The process of community organizing is a dynamic one with few rigid guidelines, suggesting that the functions of a community organizer require flexibility, creativity and excellent leadership skills.
Community organization aims to organize, mobilize and educate people to build a sense of community. By doing so, the community gains power or influence over issues concerning their welfare. Strengthening groups at the grassroots level empowers the community to direct their own path to some extent, holding government and private organizations accountable for policies and programs that directly impact the community.
1. Grassroots Organization
Community organization is a valuable strategy at all levels, including at the national, regional and local level. There is strength in numbers, and the community organizer's initial efforts will focus on getting individuals to buy into the collective goals of the group. Unification efforts involve reaching out to individuals and households and getting them to engage with the community. At this stage, the community organizer is focused on building the numbers rather than spreading the message of community welfare.
2. Outreach with an Impact
The need for community organization exists because certain groups have little or no access to goods or services that impact their quality of life. One of the functions of a community organizer is to identify the areas requiring certain social services and initiating outreach programs to address these needs. Outreach programs allow organizers to introduce themselves to the locals in a positive way. It is a strategy that builds trust while ensuring immediate action on pressing needs of the community.
3. Educating and Informing the Collective
A community organizer is an effective communicator. Someone who can listen and empathize with individuals and groups will have the ability to organize and lead no matter the diverse backgrounds of those involved. To bring individuals together on controversial issues that affect the community, it is crucial to make them aware of the truth about the issues as well as the long and short-term impact on their lives. This is one of the bigger challenges of community organizers as effecting change is often a battle against entrenched beliefs and traditional systems.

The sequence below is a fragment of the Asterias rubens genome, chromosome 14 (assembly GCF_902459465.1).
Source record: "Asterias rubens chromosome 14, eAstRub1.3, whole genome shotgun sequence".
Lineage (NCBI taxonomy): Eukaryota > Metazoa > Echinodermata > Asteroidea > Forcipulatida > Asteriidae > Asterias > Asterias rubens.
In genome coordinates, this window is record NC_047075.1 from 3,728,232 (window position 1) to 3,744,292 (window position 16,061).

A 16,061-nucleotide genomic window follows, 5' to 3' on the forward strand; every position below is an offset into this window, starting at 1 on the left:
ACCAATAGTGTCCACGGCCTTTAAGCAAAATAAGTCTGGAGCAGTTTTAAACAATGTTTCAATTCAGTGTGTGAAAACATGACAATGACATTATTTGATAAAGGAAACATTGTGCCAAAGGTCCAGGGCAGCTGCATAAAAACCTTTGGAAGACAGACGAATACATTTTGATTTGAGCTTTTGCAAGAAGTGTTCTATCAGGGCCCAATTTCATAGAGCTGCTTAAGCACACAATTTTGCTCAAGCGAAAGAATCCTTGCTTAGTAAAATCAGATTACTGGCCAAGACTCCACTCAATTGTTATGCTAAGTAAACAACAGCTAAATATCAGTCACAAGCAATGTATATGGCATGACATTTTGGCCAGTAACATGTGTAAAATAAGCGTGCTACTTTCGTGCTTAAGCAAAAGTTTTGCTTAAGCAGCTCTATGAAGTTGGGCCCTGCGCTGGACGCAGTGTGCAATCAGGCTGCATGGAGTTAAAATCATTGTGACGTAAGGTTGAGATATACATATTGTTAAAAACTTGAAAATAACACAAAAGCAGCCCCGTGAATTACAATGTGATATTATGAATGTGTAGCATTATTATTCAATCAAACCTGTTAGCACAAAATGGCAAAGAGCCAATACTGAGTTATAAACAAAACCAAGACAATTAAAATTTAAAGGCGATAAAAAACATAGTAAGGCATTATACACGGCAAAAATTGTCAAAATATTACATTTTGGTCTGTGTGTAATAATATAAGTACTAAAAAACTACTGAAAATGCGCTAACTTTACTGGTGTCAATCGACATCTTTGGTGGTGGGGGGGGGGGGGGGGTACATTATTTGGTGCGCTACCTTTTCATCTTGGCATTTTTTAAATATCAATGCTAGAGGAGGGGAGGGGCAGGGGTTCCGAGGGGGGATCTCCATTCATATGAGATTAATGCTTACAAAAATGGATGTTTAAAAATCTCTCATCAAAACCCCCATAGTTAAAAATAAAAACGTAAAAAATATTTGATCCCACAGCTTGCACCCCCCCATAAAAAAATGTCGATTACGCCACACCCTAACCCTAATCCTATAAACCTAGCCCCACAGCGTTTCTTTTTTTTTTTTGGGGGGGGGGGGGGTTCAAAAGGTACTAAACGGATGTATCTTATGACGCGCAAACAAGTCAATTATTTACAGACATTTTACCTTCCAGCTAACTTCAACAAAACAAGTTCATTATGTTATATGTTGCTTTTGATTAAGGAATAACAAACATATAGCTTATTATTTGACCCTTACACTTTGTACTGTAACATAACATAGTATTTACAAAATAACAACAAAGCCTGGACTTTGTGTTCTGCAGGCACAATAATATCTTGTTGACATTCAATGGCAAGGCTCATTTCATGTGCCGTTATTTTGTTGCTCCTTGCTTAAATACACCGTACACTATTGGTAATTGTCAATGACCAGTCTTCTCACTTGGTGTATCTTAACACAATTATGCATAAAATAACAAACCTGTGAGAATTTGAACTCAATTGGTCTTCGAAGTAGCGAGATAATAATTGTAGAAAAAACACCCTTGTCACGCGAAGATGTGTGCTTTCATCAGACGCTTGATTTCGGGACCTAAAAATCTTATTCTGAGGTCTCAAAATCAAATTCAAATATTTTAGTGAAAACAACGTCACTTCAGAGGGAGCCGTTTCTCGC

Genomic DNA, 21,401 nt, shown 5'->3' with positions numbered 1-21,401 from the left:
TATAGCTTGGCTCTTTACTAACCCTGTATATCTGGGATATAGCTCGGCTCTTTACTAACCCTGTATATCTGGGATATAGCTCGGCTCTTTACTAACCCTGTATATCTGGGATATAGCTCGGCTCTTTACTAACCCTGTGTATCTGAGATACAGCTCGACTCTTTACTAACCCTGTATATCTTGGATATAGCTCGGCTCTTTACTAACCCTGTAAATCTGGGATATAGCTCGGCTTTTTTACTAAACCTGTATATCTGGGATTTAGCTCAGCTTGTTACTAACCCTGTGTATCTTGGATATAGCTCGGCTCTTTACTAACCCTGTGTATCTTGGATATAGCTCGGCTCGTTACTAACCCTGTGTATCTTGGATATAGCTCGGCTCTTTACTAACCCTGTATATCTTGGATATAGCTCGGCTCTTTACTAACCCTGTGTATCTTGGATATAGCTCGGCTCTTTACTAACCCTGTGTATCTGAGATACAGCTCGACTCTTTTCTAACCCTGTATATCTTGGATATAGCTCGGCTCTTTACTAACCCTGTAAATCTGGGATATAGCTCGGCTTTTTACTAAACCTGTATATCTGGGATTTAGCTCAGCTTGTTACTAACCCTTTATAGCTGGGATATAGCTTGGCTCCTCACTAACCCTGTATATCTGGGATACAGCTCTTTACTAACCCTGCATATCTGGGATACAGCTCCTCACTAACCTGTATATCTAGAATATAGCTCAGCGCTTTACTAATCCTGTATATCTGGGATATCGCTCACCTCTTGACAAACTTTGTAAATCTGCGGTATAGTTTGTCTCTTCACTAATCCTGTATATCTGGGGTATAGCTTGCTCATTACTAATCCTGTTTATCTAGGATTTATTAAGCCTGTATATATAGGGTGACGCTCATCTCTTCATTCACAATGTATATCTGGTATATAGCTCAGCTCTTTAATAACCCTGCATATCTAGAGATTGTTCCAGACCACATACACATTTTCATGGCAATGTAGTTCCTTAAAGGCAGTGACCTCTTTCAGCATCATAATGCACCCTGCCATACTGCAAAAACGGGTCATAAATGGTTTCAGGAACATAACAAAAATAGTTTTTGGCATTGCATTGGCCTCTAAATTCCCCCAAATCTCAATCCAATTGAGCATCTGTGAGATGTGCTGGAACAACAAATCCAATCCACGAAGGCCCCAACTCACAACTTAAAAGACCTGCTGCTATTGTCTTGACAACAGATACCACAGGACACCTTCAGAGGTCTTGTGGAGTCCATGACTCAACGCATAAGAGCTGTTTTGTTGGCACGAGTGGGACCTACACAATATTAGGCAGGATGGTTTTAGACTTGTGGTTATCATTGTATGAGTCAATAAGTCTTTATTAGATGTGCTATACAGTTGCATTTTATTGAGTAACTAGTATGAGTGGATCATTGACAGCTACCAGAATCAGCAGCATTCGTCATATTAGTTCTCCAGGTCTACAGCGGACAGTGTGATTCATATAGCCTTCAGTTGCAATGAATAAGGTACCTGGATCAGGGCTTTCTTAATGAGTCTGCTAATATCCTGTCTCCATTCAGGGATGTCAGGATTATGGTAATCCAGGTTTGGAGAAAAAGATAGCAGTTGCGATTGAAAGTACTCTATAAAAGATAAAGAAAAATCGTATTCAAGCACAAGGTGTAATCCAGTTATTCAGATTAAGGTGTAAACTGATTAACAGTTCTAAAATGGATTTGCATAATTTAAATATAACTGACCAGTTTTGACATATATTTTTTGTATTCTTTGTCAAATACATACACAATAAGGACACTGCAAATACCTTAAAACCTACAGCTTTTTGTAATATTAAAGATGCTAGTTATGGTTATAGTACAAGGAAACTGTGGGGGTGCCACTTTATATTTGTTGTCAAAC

4. Community Worker
Community organizers work with the people of the community and not for them. This is an important distinction to make because the organizer's advocacy efforts in favor of the community may be mistakenly understood by the group. Community organizers work alongside the group, guiding their efforts through direct or indirect intervention, and the group effects changes through their efforts. The role of community organizer is advisory rather than direct leadership. The organizer develops leaders among the community members, grooming them to become the face and the voice of the community.
Working closely with a community provides the community organizer with an excellent vantage from which to observe local practices, beliefs and interactions. The organizer will be able to document changes as they take place and assess the social and economic impact of certain policies. It is the duty of the organizer to keep accurate records of these observations, generate actionable reports as needed and to forward said reports to the appropriate government and private organizations that may be able to provide solutions to the community's problems.
The community organizer plays an important role in developing, assessing and changing social policy as it relates to specific groups. It is an influential role, and it is one that requires excellent communication skills, a passion for helping others and outstanding persuasive and leadership abilities. The functions of a community organizer prepare the right individuals for bigger and more important roles on a larger scale as evidenced by President Barack Obama who credits his years as community organizer for his passion, fortitude and leadership skills.